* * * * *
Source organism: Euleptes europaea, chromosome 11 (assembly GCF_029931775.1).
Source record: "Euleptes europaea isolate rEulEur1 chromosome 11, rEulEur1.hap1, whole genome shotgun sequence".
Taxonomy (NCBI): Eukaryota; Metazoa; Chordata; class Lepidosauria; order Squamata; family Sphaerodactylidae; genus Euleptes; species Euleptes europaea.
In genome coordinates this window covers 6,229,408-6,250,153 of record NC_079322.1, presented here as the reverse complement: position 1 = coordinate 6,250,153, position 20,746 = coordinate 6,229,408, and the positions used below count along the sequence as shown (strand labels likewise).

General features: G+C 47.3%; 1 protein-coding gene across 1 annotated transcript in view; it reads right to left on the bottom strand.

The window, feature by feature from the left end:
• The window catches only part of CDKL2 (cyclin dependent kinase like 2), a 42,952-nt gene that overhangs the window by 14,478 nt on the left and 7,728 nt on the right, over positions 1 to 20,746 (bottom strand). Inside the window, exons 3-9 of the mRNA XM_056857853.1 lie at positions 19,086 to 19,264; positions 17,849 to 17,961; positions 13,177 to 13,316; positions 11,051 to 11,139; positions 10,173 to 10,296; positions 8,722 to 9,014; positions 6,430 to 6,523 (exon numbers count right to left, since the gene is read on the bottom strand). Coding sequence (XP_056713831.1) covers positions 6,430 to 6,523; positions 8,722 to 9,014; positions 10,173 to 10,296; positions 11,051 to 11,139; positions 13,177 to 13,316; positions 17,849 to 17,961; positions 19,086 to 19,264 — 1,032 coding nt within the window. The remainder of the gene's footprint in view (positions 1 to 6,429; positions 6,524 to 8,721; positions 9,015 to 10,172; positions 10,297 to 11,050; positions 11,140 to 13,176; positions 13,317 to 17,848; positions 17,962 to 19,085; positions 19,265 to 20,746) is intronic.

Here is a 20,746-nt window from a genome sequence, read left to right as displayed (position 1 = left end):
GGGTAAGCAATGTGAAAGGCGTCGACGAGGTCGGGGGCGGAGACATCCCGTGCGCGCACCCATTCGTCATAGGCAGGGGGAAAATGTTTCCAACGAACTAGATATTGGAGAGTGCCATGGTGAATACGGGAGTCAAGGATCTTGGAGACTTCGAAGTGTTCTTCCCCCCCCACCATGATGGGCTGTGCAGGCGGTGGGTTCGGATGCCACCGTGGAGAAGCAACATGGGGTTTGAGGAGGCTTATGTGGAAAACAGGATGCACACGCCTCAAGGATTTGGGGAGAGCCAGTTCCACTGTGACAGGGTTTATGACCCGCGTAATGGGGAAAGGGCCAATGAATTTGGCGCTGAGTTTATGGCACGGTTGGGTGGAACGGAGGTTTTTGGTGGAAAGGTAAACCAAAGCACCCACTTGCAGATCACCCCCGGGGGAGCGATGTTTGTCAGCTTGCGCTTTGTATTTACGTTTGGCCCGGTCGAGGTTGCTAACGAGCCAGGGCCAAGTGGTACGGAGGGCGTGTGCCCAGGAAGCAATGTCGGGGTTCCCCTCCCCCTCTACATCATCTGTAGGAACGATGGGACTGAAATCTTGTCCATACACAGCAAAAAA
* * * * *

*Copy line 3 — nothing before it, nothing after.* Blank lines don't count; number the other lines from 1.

Taxonomy (NCBI): Eukaryota; Metazoa; Chordata; class Lepidosauria; order Squamata; family Sphaerodactylidae; genus Euleptes; species Euleptes europaea.